But we have always focused preeminent attention on achieving longer-term objectives, and that has paid off for us tremendously well. Probably the best example of that is our unwavering commitment to asset quality, credit quality. There have been a number of times in my 41-year career where our growth for a few quarters or even a few years has been disappointing, relative to what people thought we were capable of doing, because we held to our credit standards and our discipline, and let competitors take share from us when we thought some of those competitors were being too aggressive. That has always paid off for us in the long run, every single time.

EM: Out of the last crisis, Bank OZK participated in several FDIC deals. We’re in another, very different crisis. Are you applying some lessons that you learned through the last crisis, or through your experience in banking, to what we’re going through now?

GG: I’ve been through a lot of downturns, and the causes are always different. It may be excesses in real estate; it may be excesses in subprime mortgage finance. It may be a bust in the oil and gas industry [or] the savings and loan crisis. [N]ow you’ve got the Covid-19 pandemic-induced recession. Causes vary, but all economic downturns result in people being out of work and suffering economically, and businesses struggling and suffering, and businesses closing. Every economic downturn creates challenges for people that are in the credit business, as we are, but it also creates a lot of opportunities.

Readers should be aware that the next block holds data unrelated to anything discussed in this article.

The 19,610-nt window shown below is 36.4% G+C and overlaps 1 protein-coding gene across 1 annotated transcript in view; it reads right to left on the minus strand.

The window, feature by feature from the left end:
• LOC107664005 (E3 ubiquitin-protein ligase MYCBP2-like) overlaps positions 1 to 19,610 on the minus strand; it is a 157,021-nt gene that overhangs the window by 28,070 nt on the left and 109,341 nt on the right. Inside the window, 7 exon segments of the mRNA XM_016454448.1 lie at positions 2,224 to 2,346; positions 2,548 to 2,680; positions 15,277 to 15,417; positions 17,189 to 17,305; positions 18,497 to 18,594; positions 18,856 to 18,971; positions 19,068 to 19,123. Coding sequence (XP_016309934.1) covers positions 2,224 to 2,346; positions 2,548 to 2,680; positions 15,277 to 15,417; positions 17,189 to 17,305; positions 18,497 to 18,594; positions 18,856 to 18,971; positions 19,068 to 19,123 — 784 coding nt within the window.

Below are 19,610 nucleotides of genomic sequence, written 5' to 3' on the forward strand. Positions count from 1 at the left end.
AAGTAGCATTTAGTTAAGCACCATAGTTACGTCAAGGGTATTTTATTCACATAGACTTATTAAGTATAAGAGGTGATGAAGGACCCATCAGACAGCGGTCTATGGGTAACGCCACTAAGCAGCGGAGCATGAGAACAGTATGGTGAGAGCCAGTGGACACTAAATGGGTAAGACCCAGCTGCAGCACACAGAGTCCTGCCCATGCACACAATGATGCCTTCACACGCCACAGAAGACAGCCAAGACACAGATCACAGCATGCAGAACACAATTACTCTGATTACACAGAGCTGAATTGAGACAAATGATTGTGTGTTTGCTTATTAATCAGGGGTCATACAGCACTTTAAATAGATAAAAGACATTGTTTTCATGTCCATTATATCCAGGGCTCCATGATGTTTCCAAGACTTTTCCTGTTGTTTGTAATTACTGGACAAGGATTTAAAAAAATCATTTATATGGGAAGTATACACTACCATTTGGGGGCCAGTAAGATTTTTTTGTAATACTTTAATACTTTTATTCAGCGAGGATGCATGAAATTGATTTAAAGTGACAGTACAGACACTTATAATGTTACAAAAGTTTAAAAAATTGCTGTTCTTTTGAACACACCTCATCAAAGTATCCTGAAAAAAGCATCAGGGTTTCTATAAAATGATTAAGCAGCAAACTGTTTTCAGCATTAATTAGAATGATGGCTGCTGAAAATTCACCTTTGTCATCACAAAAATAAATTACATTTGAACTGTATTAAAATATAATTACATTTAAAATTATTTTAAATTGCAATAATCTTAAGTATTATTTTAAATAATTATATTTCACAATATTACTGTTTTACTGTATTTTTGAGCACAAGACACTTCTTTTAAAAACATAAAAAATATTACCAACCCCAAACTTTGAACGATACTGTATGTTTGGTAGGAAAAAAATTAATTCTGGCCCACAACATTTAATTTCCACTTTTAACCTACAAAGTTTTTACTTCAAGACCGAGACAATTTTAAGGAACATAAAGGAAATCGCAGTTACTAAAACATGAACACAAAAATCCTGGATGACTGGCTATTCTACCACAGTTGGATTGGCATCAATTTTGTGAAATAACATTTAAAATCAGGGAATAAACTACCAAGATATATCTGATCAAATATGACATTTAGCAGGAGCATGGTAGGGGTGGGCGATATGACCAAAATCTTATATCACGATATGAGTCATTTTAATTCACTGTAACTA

The key to being able to capitalize on the opportunities is No. 1, being appropriately disciplined in the good times so that you are not so consumed with problems in the bad times that you can’t think opportunistically. No. 2, you’ve got to have adequate capital, adequate liquidity and adequate management resources. If you have those ingredients and combination … you’re able to spend much more time in a downturn focused on capitalizing on opportunities, as opposed to mitigating your risk. That’s been an important part of our story for several decades now, is we have almost universally been able to find great opportunities in those downturns. … [W]e’re already finding some ways to benefit in this downturn. So, the causes are different, but the result is always the same: [Y]ou’ve got challenges, you’ve got opportunities and you’ve got to be ready to capitalize on those opportunities.

EM: What opportunities are you seeing now, George?